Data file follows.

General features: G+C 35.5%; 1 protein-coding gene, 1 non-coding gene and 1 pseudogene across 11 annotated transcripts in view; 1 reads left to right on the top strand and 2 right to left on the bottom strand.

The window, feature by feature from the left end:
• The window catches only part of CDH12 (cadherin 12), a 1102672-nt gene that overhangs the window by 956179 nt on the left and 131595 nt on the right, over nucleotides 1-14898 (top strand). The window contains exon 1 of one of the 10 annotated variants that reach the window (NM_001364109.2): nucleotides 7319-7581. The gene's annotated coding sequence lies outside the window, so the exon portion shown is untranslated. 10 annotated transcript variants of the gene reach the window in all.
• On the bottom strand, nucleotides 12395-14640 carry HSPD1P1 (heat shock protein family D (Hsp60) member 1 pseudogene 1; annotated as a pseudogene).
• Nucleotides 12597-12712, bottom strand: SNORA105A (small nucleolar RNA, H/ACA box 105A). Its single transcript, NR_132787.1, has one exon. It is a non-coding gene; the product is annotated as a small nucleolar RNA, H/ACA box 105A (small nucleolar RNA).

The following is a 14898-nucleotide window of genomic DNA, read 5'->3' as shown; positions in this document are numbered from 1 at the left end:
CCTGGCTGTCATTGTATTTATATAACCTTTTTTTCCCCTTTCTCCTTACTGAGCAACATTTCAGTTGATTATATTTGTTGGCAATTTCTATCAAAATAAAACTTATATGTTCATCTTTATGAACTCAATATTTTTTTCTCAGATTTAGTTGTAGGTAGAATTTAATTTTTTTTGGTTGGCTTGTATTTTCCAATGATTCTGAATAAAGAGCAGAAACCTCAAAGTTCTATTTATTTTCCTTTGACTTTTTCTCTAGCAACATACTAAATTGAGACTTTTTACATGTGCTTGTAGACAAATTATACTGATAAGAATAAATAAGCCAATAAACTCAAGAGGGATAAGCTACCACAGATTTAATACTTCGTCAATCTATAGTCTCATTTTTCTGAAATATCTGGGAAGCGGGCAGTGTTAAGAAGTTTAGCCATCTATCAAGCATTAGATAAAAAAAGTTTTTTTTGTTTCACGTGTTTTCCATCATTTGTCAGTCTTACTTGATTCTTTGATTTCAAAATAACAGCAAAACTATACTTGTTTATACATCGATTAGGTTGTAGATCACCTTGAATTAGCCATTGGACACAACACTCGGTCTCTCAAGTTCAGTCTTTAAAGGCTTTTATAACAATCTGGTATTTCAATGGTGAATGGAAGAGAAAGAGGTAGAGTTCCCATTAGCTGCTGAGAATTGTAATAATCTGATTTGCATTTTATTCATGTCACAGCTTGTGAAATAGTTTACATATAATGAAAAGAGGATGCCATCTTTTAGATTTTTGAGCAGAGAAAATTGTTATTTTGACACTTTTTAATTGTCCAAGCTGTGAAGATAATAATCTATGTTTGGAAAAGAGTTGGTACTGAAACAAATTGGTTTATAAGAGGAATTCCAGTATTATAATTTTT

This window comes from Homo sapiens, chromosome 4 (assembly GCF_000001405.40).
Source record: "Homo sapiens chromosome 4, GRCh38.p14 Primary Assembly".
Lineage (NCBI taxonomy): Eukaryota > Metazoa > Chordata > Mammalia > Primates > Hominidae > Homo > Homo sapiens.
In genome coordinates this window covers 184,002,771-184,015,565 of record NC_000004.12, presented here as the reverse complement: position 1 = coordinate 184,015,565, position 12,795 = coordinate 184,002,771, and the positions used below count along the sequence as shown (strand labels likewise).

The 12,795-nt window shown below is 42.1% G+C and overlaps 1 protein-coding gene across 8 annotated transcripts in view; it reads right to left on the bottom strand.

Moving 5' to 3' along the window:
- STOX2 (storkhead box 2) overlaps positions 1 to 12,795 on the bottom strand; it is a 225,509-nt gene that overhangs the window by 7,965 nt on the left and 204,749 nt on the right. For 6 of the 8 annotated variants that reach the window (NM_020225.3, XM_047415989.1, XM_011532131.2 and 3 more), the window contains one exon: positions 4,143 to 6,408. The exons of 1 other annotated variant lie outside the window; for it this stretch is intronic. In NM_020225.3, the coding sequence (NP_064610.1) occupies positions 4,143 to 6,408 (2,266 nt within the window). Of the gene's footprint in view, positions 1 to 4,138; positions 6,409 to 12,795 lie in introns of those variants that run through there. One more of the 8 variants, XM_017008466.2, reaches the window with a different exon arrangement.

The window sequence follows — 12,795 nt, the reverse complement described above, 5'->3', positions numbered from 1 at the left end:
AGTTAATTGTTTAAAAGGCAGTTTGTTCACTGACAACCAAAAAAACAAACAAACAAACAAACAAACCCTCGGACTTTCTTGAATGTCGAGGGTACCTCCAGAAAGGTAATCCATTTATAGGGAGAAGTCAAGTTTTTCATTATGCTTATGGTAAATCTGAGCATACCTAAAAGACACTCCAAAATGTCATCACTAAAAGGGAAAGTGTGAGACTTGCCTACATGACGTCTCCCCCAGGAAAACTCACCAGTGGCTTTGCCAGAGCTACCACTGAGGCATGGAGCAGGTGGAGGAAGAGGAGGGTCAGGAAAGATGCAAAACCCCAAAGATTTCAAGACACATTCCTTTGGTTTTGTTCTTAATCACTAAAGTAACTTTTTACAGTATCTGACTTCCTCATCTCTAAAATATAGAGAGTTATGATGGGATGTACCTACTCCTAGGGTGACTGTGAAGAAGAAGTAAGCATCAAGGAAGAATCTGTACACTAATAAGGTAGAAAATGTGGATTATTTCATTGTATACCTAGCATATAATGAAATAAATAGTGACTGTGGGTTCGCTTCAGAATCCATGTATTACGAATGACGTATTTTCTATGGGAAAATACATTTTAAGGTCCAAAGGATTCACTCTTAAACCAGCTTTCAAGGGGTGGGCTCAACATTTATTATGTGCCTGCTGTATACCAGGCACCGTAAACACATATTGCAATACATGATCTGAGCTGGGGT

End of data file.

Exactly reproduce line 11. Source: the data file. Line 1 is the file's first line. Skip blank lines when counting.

In genome coordinates this window covers 184,002,771-184,015,565 of record NC_000004.12, presented here as the reverse complement: position 1 = coordinate 184,015,565, position 12,795 = coordinate 184,002,771, and the positions used below count along the sequence as shown (strand labels likewise).